One of the impacts of absence seizures is that children may find it difficult to learn because they keep on missing things. Since Tom has been at school the issues associated with the absence seizures have been more obvious.
“The main impact of the epilepsy on Tom is the extreme tiredness throughout the day,” says Paula. “And there’s the constant readjustment of the medication to get it right. One of the medications you could see was affecting his brain function, and so it also affects behaviour. He also doesn’t have a great attention span, and testing has shown that he has deficiencies in following instructions. It’s those things that are different.”
This second year of school has been more difficult for Tom, and Paula and Chris are concerned about his being able to keep up to the standard expected of a child in grade one. “The education system says that at this stage, a child should be at a certain standard. Trying to get Tom to that stage is very difficult. But he has good persistence with things, and we just try to make education fun. You just want to give your child the best chance." And, as Chris says, “It’s important to focus on the achievements Tom’s making."
The first contact Paula and Chris had with the Epilepsy Foundation was when they called in at the Foundation on one of their visits to the hospital in Melbourne. “I guess with a second child you have the confidence to cope with most things,” says Paula. “But as Tom got to school, we felt we needed more information.”
Paula has contact with one of the Foundation’s experienced counsellors, Jan Burns from the Geelong office. “To just be able to have a chat on the phone, or to call into the office, just reassures you that you’re on the right track,” says Paula. “You just want to do the right thing by your child.”
Tom has an epilepsy management plan in place and it proved to be a very practical help when he wanted to participate in a cricket camp earlier this year. “I rang and explained about Tom, and it was great that the coach already had knowledge about epilepsy and knew what the management plan was. He had a great time."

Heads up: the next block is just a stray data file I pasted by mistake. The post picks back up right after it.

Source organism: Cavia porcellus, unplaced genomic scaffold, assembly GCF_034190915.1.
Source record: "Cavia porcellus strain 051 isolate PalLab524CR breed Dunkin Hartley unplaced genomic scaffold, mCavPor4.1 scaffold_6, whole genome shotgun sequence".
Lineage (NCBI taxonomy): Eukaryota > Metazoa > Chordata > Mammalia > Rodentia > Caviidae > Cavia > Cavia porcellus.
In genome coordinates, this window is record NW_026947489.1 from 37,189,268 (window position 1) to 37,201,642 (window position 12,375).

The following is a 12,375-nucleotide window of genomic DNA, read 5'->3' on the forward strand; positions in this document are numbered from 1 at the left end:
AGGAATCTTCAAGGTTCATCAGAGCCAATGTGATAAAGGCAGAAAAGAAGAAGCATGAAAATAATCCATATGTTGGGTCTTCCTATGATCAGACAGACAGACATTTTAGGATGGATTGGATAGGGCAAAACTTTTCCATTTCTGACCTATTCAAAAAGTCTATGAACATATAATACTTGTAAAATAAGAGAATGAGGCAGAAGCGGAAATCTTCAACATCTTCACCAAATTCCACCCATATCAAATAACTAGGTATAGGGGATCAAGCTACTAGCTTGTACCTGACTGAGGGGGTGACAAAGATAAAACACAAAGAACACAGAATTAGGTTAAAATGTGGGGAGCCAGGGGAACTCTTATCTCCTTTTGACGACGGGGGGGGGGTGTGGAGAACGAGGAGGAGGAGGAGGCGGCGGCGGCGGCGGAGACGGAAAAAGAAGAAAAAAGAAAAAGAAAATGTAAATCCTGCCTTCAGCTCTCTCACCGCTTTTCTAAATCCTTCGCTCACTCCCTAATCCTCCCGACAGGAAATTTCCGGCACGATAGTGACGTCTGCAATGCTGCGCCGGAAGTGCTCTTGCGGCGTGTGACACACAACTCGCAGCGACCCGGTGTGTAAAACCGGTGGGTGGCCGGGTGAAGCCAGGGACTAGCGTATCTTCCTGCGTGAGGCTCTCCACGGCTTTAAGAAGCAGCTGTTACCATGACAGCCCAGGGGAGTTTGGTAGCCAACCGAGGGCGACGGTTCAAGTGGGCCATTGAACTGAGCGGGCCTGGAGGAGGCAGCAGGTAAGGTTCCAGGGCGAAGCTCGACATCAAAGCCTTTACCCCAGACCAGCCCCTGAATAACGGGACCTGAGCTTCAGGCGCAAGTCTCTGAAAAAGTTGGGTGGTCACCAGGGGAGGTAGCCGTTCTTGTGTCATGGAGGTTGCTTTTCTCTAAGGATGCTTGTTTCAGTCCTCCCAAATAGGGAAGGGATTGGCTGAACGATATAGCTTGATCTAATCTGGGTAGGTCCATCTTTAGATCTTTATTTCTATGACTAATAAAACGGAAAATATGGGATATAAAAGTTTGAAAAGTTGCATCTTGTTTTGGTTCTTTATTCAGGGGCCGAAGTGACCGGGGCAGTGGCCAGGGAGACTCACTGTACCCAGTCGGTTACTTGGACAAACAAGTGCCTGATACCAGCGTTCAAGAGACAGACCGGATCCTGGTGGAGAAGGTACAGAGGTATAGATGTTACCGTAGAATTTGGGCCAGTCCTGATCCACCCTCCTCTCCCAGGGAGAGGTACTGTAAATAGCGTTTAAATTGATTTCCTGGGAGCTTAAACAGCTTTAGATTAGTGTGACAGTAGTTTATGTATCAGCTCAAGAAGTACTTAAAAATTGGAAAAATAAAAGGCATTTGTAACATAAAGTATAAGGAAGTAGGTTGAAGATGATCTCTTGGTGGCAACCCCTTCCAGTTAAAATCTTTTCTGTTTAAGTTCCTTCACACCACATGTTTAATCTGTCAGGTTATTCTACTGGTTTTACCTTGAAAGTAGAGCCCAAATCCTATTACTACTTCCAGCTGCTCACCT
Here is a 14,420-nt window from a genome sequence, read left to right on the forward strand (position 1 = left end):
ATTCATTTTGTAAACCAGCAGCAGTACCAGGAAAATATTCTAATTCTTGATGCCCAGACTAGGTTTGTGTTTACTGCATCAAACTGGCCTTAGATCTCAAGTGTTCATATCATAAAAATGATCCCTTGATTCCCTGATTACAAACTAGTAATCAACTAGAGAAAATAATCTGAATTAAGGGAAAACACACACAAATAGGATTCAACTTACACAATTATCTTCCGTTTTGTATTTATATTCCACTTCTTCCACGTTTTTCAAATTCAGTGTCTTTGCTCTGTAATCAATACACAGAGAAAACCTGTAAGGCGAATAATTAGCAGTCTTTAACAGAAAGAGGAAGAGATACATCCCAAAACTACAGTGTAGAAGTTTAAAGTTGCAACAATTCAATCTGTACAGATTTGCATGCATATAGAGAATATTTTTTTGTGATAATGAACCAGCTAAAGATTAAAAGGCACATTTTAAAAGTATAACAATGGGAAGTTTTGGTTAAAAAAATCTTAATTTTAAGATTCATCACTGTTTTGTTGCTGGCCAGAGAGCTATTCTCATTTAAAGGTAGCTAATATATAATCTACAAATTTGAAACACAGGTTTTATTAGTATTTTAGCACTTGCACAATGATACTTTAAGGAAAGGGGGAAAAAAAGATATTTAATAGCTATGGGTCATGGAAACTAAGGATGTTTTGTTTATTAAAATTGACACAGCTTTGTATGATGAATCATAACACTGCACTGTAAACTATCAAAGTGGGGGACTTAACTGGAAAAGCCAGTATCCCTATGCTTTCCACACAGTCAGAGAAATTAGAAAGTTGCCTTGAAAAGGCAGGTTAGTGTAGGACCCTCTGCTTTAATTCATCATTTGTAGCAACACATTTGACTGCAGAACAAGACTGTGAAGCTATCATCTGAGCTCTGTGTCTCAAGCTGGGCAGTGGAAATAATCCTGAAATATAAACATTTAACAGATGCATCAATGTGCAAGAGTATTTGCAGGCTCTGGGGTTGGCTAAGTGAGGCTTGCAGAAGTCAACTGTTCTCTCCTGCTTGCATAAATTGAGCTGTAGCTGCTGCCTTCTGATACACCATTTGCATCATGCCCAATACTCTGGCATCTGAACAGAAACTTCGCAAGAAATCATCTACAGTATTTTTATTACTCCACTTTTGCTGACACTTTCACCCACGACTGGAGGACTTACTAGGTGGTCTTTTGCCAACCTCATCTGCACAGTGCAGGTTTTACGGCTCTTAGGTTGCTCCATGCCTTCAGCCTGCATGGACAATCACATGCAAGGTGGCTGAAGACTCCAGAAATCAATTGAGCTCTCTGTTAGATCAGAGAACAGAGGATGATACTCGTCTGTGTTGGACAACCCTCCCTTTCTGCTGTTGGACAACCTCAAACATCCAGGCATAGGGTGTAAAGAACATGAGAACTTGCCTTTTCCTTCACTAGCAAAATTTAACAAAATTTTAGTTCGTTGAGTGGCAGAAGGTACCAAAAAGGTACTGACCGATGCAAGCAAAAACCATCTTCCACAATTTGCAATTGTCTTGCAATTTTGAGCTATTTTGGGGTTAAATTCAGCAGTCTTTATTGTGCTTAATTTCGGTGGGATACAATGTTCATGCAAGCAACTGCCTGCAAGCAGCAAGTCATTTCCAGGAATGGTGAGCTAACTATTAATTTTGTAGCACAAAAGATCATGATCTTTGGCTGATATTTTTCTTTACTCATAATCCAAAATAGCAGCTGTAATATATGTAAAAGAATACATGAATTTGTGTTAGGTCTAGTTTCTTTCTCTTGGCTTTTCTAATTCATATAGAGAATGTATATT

It is also small things that can make a difference to a child with epilepsy. “One day last year we had a call from the office in Geelong to say there was a Christmas present for him donated by a local business. That meant the world to Tom – just to make him feel special from time to time."
This year again, the bus from Colac brought Team Tombo for Epilepsy to do the Run Melbourne challenge, with Tom as captain. “Last year there was lots of support from the Colac community and Tom’s school was supportive. We knew lots of people would be supporting the Epilepsy Foundation again either running in the event or donating to Team Tombo.
As Chris says, one of the best things about being involved in the run is that it starts the conversation about epilepsy. “It creates great awareness. A lot of people have epilepsy but it’s still a very hidden condition. So many people have said to me that they know someone close to them who has epilepsy.”
Tom, Chris and Paula keep Tom’s epilepsy challenges in perspective. “Last year I used the Mother’s Day Classic to improve my fitness and then my mum was diagnosed with breast cancer. Chris’s niece was also diagnosed with leukaemia. Mum is doing well now, but it puts Tom’s condition into perspective. Other people are dealing with much more difficult situations.”
The Riches family had two objectives in leading Team Tombo for Epilepsy again this year: to raise awareness of epilepsy in the community and to raise funds for the Epilepsy Foundation. More specifically in Tom’s words: “to raise money so they can help people who have worse epilepsy than me."
Good luck for the future, Tom. We think you have a very bright future ahead of you.
Would you like to join Team Tombo for Epilepsy in 2013?